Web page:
Campbell currently represents Tennessee’s 20th district in the state Senate. Earlier this year, she ran for the U.S. House of Representatives in the race for Tennessee’s recently redistricted 5th congressional district. She previously served as the mayor of Oak Hill, a small town in Davidson County that maintains its own municipal government. She says:

As a state senator, I’ve fielded an unprecedented number of calls, emails, and letters from my constituents and from people across the state demanding that we act. I sponsored a bill to allow a law enforcement officer or a family member to petition for a risk protection order to prevent someone who is a potential danger to themselves or others from obtaining a gun and have proposed several other pieces of legislation for the August special session. As your mayor, I will stand shoulder to shoulder with law enforcement officials and concerned citizens from across the state to demand action from the legislature on comprehensive common-sense gun reform. I will work with MNPD to ensure that future officers and first responders are as well trained as those who rushed into Covenant School this spring. I will also work with MNPS, state and federal officials to secure funding for safety enhancements, such as weapon detection and violence interruption programs at every Metro Nashville Public School. We must work with public safety experts to explore every option available to us, at all levels of government, to combat the gun violence crisis and make our schools, streets, and homes safer. There is not one simple solution to this problem, but there are many steps we can take to better protect our families from another senseless act of gun violence. This is personal to me, and I’m committed to making a difference however, and wherever we can.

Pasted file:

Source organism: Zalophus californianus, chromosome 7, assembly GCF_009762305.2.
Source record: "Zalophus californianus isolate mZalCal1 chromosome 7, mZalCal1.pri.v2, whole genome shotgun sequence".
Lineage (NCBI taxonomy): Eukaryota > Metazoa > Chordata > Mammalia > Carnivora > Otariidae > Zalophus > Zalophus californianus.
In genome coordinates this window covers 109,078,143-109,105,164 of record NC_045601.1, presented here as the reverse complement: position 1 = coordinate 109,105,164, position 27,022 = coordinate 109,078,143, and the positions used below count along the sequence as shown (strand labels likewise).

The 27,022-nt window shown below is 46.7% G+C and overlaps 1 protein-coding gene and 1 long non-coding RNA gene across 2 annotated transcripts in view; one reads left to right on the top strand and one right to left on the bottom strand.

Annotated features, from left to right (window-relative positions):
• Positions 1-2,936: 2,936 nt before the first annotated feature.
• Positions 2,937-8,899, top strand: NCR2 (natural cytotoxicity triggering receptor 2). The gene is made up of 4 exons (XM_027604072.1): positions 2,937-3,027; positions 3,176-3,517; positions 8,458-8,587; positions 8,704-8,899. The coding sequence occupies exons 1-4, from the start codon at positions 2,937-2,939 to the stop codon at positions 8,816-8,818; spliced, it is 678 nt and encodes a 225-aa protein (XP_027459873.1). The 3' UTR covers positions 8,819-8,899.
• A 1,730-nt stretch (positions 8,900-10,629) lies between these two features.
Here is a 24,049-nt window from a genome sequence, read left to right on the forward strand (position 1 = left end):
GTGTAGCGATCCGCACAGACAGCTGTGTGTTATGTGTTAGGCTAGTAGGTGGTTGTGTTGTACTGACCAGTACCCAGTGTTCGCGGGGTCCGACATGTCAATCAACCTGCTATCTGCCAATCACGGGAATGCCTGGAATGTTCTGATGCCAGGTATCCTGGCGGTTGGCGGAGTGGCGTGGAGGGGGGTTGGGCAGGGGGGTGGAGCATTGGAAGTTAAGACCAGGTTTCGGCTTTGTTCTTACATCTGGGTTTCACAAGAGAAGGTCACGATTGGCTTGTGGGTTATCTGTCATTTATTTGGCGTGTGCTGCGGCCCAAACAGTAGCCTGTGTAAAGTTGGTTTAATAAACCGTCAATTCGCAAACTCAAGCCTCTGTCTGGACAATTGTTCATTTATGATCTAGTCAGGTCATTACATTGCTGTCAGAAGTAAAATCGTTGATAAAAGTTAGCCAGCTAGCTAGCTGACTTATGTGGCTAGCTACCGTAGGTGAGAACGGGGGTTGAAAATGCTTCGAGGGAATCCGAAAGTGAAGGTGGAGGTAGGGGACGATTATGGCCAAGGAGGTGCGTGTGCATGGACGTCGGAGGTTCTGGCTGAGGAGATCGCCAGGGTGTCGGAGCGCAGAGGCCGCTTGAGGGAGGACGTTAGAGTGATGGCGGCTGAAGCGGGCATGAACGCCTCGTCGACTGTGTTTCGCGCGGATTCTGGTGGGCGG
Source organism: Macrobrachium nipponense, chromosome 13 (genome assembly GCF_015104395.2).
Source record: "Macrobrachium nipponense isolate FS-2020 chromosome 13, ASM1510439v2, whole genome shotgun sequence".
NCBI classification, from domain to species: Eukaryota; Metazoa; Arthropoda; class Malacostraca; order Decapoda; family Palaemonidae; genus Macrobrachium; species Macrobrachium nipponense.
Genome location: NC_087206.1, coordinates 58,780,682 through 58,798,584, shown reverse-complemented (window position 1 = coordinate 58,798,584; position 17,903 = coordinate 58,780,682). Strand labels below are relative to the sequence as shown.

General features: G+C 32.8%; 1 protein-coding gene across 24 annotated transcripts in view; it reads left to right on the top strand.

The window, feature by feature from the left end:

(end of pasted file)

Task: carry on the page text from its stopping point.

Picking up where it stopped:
Jim Gingrich

Courtesy Jim for Nashville Facebook

Jim Gingrich

Gingrich, the former Chief Operating Officer of Wall Street firm AllianceBernstein, retired to his post in 2020. He is not originally from Tennessee, but was part of the team who worked to move the asset management company’s headquarters to Nashville in 2018. He says: